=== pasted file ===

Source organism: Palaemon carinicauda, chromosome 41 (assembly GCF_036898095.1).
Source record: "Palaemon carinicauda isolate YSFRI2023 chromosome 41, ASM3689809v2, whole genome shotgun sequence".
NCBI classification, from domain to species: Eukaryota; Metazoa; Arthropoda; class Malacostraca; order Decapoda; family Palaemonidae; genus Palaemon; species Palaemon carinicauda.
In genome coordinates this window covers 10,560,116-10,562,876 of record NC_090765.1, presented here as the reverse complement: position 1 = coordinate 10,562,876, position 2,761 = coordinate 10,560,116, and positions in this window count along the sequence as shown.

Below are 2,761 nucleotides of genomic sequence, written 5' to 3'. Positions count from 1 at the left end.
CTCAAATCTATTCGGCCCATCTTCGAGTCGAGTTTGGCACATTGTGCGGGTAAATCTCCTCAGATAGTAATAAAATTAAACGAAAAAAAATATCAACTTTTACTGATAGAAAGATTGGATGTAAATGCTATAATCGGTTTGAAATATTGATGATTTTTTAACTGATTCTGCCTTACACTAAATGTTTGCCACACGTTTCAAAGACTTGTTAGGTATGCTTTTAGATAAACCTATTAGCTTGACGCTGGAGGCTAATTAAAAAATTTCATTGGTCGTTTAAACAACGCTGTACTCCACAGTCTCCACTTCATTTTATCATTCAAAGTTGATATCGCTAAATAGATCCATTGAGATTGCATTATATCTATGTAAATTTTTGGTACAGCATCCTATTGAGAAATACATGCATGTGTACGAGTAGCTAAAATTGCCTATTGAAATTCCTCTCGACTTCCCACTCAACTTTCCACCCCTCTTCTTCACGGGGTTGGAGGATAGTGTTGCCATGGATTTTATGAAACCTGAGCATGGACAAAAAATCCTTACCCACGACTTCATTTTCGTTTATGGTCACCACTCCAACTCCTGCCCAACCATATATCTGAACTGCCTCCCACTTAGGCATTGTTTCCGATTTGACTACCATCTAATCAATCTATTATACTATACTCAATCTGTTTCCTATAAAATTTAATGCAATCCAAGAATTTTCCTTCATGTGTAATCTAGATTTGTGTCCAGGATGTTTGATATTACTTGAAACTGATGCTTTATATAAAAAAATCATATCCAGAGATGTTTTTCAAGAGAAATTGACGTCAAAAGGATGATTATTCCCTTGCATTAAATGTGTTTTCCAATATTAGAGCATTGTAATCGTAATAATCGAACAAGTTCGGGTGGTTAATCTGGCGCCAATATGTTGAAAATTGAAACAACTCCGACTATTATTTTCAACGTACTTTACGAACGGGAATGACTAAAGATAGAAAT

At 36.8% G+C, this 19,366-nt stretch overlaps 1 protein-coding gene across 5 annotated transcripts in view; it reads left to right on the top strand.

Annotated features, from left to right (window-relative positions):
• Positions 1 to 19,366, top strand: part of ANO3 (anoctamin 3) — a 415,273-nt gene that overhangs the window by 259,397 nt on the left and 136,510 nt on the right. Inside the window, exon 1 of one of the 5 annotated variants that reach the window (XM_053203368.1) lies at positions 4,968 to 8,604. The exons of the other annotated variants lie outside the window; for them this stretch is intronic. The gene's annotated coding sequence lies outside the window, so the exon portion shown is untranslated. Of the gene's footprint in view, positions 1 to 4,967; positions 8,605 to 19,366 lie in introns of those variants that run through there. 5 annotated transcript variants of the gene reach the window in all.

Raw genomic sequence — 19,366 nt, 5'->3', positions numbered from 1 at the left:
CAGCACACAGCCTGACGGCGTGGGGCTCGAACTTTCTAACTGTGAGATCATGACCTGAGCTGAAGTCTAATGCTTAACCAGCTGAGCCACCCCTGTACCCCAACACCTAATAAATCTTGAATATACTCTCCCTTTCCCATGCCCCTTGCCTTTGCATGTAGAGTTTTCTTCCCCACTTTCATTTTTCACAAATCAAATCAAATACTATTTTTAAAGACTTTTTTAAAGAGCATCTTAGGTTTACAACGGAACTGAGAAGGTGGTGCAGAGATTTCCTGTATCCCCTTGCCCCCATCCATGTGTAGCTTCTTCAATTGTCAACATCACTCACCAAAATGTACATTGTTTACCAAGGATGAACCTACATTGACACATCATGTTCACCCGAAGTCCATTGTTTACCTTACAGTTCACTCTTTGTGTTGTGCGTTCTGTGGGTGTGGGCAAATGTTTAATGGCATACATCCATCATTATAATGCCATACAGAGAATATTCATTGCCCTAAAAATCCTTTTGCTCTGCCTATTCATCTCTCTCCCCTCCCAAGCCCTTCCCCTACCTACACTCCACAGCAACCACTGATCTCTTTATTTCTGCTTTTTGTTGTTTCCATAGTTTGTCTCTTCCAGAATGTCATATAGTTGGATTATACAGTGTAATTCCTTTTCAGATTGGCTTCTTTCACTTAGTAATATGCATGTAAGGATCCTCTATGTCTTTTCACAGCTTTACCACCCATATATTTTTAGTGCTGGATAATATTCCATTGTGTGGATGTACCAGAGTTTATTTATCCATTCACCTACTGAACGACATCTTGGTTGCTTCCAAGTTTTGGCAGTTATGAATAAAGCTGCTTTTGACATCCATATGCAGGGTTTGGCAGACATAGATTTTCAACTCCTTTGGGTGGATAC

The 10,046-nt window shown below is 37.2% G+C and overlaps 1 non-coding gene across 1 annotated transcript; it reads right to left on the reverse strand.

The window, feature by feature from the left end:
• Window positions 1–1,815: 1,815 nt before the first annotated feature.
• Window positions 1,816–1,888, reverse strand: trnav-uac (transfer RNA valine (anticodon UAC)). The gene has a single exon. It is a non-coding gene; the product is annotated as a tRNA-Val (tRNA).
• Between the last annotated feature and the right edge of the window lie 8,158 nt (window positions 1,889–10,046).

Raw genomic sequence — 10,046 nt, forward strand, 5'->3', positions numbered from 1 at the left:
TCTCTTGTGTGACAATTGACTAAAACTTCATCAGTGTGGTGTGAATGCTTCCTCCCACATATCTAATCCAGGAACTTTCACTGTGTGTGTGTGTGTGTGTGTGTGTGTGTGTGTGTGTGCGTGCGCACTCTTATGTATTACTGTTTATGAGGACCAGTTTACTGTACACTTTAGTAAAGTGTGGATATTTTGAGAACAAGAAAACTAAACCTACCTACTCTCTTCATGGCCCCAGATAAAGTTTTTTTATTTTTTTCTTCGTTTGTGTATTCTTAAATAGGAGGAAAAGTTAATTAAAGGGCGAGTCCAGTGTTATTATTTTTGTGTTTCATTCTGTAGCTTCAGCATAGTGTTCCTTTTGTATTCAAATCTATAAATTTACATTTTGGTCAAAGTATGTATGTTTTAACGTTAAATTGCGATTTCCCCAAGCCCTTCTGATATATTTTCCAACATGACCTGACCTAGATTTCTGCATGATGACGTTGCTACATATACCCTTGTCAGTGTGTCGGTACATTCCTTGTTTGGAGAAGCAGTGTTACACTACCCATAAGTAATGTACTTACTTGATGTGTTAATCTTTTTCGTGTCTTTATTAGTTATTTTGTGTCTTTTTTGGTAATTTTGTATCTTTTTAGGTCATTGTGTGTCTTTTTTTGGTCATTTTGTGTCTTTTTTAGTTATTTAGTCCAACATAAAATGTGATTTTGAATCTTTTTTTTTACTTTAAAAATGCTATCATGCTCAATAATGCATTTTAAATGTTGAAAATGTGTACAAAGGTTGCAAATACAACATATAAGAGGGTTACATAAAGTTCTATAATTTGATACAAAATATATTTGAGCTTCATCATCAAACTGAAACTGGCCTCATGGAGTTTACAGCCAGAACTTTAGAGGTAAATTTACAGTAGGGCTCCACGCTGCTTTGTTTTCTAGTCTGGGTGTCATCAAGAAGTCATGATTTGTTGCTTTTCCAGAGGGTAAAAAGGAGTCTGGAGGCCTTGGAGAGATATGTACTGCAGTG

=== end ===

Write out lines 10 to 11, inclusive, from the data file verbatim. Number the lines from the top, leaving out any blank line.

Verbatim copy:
Raw genomic sequence — 19,366 nt, 5'->3', positions numbered from 1 at the left:
CAGCACACAGCCTGACGGCGTGGGGCTCGAACTTTCTAACTGTGAGATCATGACCTGAGCTGAAGTCTAATGCTTAACCAGCTGAGCCACCCCTGTACCCCAACACCTAATAAATCTTGAATATACTCTCCCTTTCCCATGCCCCTTGCCTTTGCATGTAGAGTTTTCTTCCCCACTTTCATTTTTCACAAATCAAATCAAATACTATTTTTAAAGACTTTTTTAAAGAGCATCTTAGGTTTACAACGGAACTGAGAAGGTGGTGCAGAGATTTCCTGTATCCCCTTGCCCCCATCCATGTGTAGCTTCTTCAATTGTCAACATCACTCACCAAAATGTACATTGTTTACCAAGGATGAACCTACATTGACACATCATGTTCACCCGAAGTCCATTGTTTACCTTACAGTTCACTCTTTGTGTTGTGCGTTCTGTGGGTGTGGGCAAATGTTTAATGGCATACATCCATCATTATAATGCCATACAGAGAATATTCATTGCCCTAAAAATCCTTTTGCTCTGCCTATTCATCTCTCTCCCCTCCCAAGCCCTTCCCCTACCTACACTCCACAGCAACCACTGATCTCTTTATTTCTGCTTTTTGTTGTTTCCATAGTTTGTCTCTTCCAGAATGTCATATAGTTGGATTATACAGTGTAATTCCTTTTCAGATTGGCTTCTTTCACTTAGTAATATGCATGTAAGGATCCTCTATGTCTTTTCACAGCTTTACCACCCATATATTTTTAGTGCTGGATAATATTCCATTGTGTGGATGTACCAGAGTTTATTTATCCATTCACCTACTGAACGACATCTTGGTTGCTTCCAAGTTTTGGCAGTTATGAATAAAGCTGCTTTTGACATCCATATGCAGGGTTTGGCAGACATAGATTTTCAACTCCTTTGGGTGGATAC